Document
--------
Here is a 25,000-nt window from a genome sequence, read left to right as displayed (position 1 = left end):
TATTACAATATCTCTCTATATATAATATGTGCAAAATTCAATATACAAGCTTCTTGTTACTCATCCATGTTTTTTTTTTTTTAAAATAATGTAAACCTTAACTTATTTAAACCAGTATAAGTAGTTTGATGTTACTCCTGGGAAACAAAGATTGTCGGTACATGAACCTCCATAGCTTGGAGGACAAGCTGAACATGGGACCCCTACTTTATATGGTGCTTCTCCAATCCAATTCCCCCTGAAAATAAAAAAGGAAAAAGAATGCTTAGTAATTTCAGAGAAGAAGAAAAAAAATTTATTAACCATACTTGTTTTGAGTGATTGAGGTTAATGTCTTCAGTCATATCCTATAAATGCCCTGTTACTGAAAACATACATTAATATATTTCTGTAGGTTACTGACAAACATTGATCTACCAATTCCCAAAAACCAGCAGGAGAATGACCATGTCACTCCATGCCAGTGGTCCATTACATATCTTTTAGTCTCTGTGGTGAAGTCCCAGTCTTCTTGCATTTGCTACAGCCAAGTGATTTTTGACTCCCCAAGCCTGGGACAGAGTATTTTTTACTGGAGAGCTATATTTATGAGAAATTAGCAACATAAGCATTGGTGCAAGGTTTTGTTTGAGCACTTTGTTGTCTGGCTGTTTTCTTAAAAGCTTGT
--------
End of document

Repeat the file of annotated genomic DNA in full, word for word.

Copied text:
Here is a 25,000-nt window from a genome sequence, read left to right as displayed (position 1 = left end):
TATTACAATATCTCTCTATATATAATATGTGCAAAATTCAATATACAAGCTTCTTGTTACTCATCCATGTTTTTTTTTTTTTAAAATAATGTAAACCTTAACTTATTTAAACCAGTATAAGTAGTTTGATGTTACTCCTGGGAAACAAAGATTGTCGGTACATGAACCTCCATAGCTTGGAGGACAAGCTGAACATGGGACCCCTACTTTATATGGTGCTTCTCCAATCCAATTCCCCCTGAAAATAAAAAAGGAAAAAGAATGCTTAGTAATTTCAGAGAAGAAGAAAAAAAATTTATTAACCATACTTGTTTTGAGTGATTGAGGTTAATGTCTTCAGTCATATCCTATAAATGCCCTGTTACTGAAAACATACATTAATATATTTCTGTAGGTTACTGACAAACATTGATCTACCAATTCCCAAAAACCAGCAGGAGAATGACCATGTCACTCCATGCCAGTGGTCCATTACATATCTTTTAGTCTCTGTGGTGAAGTCCCAGTCTTCTTGCATTTGCTACAGCCAAGTGATTTTTGACTCCCCAAGCCTGGGACAGAGTATTTTTTACTGGAGAGCTATATTTATGAGAAATTAGCAACATAAGCATTGGTGCAAGGTTTTGTTTGAGCACTTTGTTGTCTGGCTGTTTTCTTAAAAGCTTGT